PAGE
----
Tag Archives: The Cardinal Pell Affari

Defying the reasoning of everyday life

John Ferguson in his acceptably balanced commentary on the Pell case in the Australian of 7 March gets one thing wrong. He says:

The prosecution also argues that Team Pell glosses over the quality of the evidence provided by A, who correctly identified the ­location of the first offending and correctly described the layout of the priests’ sacristy.

What evidence? In previous posts , I demonstrated how Keith Windschuttle and Chris Friel ripped to shreds the choirboy’s account of the priests’ sacristy. The choirboy described the sacristy as it was after alterations, not as it was in 1996. See the previous posts.

Ferguson covers what the legal professionals and academics think about the case. As someone for years immersed in the thought of Edmund Burke, I want to make a distinction between legal theory (abstract thinking) and what ordinary everyday reasoning tells one about the concrete world we live in.

Burke who made a distinction between the ‘politician in action’ and a professor of politics, said that the total reliance on abstract speculation in politics risked a destructive rupture between the concrete and the abstract. He compared the British Constitution (in the broad sense) that had formed over time with the actions of the French revolutionaries who were driven by theory. The dreadful excesses of the revolution were the result, as they were in the Russian Revolution driven my Marxism.

The High Court of Australia may reject the appeal on the basis of fine legal distinctions, but it won’t stop the ordinary person concentrating on the concrete circumstances, free from the obscurantism of legal theory and legal technique.

How can one believe that Cardinal Pell, notorious for his rigid views, a stickler for correct routine and ritual, and just risen to the exalted position of Archbishop of Melbourne, deviate from his characteristic behaviour and risk everything in a highly risky criminal act? It not only goes against his character and habits, but it defies a person fundamental reasoning powers. It is insane behaviour.

It is just as insane as suggesting gay activist Alan Joyce would abuse the son of one of his employees just when all were celebrating his rising to take control of one of Australia’s cultural icons.

Similarly, how could someone knowing the routine of a Catholic Solemn High Mass offered by an archbishop believe that the highly visible archbishop without his many attendants somehow exited the processional, passed a crowd of people unseen, and arrived at the priests’ sacristy where he had time to commit three sexual assaults? It is too much to believe – except for those with political and ideological investment.

In the long run, the issue is political and ideological. Cardinal Pell is a strong political and religious conservative. He is the common enemy of the left in politics and religion. There are many on the clerical left who hate his guts.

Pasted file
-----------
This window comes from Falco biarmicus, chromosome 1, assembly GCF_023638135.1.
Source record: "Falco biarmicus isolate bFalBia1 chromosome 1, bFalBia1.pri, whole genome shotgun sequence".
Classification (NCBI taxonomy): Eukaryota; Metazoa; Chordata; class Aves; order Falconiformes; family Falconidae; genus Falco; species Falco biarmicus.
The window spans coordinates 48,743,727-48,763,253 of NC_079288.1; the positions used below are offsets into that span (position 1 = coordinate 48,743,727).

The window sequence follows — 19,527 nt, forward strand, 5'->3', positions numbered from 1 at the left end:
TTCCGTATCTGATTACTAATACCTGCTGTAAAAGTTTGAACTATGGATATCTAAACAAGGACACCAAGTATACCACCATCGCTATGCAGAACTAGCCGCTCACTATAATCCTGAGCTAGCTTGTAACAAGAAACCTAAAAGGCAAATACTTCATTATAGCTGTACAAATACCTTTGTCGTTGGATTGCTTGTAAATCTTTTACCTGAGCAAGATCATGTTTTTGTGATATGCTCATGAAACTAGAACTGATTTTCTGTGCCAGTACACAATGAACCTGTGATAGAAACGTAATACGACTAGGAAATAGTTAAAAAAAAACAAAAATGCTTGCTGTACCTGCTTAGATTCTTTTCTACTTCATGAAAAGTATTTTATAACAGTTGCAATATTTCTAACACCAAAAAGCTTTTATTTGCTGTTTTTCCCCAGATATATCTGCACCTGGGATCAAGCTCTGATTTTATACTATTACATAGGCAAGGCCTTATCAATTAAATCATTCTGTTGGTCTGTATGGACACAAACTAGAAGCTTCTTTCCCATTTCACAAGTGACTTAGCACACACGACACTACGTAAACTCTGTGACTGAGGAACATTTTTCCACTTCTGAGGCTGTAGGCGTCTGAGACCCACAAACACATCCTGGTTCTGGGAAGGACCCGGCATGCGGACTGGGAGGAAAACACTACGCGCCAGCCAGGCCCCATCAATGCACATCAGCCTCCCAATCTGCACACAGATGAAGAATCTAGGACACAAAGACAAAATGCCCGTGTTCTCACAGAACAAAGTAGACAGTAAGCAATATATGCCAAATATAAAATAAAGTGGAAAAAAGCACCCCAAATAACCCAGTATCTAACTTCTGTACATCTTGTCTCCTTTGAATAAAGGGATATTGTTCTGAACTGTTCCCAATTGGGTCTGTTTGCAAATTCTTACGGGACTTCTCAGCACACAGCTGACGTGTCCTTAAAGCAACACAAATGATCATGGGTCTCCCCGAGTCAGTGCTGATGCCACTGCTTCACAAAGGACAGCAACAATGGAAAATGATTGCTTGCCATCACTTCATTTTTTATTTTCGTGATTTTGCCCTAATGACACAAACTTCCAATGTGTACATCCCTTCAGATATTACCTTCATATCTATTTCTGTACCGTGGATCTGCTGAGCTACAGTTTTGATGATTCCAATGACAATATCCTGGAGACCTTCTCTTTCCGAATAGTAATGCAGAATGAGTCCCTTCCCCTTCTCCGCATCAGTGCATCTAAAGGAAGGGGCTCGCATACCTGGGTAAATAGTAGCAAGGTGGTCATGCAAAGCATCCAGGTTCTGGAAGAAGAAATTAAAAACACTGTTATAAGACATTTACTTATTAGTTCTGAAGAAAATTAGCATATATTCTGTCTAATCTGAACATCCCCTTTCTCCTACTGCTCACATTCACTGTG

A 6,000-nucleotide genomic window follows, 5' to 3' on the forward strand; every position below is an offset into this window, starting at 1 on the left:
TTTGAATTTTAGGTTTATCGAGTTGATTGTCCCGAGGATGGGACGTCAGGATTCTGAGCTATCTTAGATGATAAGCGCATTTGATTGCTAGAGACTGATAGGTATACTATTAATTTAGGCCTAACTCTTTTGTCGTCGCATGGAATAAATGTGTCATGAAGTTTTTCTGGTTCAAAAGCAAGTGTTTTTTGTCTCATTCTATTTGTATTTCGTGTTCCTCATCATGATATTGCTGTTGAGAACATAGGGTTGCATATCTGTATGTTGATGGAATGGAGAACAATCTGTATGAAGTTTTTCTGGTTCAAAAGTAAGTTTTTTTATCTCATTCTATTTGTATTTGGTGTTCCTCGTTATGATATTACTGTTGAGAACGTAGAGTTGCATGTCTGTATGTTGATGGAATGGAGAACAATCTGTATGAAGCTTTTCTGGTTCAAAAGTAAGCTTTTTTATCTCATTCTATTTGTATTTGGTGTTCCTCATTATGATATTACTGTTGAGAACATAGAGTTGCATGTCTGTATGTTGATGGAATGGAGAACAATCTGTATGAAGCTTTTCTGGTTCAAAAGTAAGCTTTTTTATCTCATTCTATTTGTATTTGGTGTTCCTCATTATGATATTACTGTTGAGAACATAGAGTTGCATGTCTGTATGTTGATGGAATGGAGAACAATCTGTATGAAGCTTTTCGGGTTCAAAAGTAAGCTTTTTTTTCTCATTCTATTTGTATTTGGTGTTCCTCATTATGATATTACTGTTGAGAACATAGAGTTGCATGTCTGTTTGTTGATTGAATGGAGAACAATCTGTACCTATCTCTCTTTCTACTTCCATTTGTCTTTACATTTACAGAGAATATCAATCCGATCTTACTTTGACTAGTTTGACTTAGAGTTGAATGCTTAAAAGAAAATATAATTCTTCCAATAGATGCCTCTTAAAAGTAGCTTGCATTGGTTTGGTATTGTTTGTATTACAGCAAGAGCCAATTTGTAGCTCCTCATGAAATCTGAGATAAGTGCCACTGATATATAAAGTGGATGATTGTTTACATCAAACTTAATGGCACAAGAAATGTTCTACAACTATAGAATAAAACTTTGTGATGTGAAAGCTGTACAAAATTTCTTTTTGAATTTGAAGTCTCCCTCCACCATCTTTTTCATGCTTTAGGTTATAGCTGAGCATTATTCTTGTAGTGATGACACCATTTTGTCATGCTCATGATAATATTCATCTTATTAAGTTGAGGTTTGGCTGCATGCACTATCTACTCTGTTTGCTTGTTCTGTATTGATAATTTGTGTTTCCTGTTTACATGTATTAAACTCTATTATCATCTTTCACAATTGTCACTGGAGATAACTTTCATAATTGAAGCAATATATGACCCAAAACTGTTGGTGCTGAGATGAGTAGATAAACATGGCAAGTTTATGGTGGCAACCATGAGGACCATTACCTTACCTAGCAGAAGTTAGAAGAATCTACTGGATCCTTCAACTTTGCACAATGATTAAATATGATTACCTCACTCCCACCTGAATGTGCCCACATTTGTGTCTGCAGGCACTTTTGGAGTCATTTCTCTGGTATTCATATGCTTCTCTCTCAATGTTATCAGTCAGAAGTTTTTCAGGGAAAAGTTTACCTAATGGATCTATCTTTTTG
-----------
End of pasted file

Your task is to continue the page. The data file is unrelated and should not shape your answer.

Patching up a dodgy Story

Keith Windschuttle’s latest essay on the Pell Affair, ‘How the Rome Interview changed Choirboy’s Story’ shows what an appalling farce of injustice Victoria Police and Louise Milligan made of the complainant’s story to make the case against Cardinal Pell stick.

It is essentially this. The choirboy spun one story of what happened, which was gobbled up by the police and Milligan. This story prevailed between 2015 and 2016 when the police interviewed the cardinal in Rome. It was the version that Cardinal Pell and his lawyers had received from the police before the meeting. There were huge problems with this story as Windschuttle points out, so big that the police had to patch over the problems. The second patched-up version was sprung on Cardinal Pell and his lawyer whose bemusement at the discrepancies between the two versions is evident in the video of the interview. Windschuttle concludes:

What this indicates is that the case against Pell was never some immutable truth embedded in the choirboy’s memory. It was an evolving story created by the police and their sole witness, which they treated as a work in progress, and one which they could, when confronted with obstacles or inconsistencies, change at will.

So the story that impressed the Crown prosecutor so much that he put down his pen and stared blankly at the screen was not the only version of these events told by the choirboy and those who coached him. Moreover, the later story was so different to the first version that it must have incorporated a whole new range of fictions about the timing and location of the alleged abuse, and who was doing what and when, all of which must have borne their own share of invention too. In other words, those who found the choirboy such an impressive witness were very easily persuaded.’

The willingness of the media to do their own patching-up (favourable to the ‘boy’) is demonstrated by Windschuttle’s quotation from Megan Palin’s piece on that grubby little woke online operation news.com.au/

Read the article here…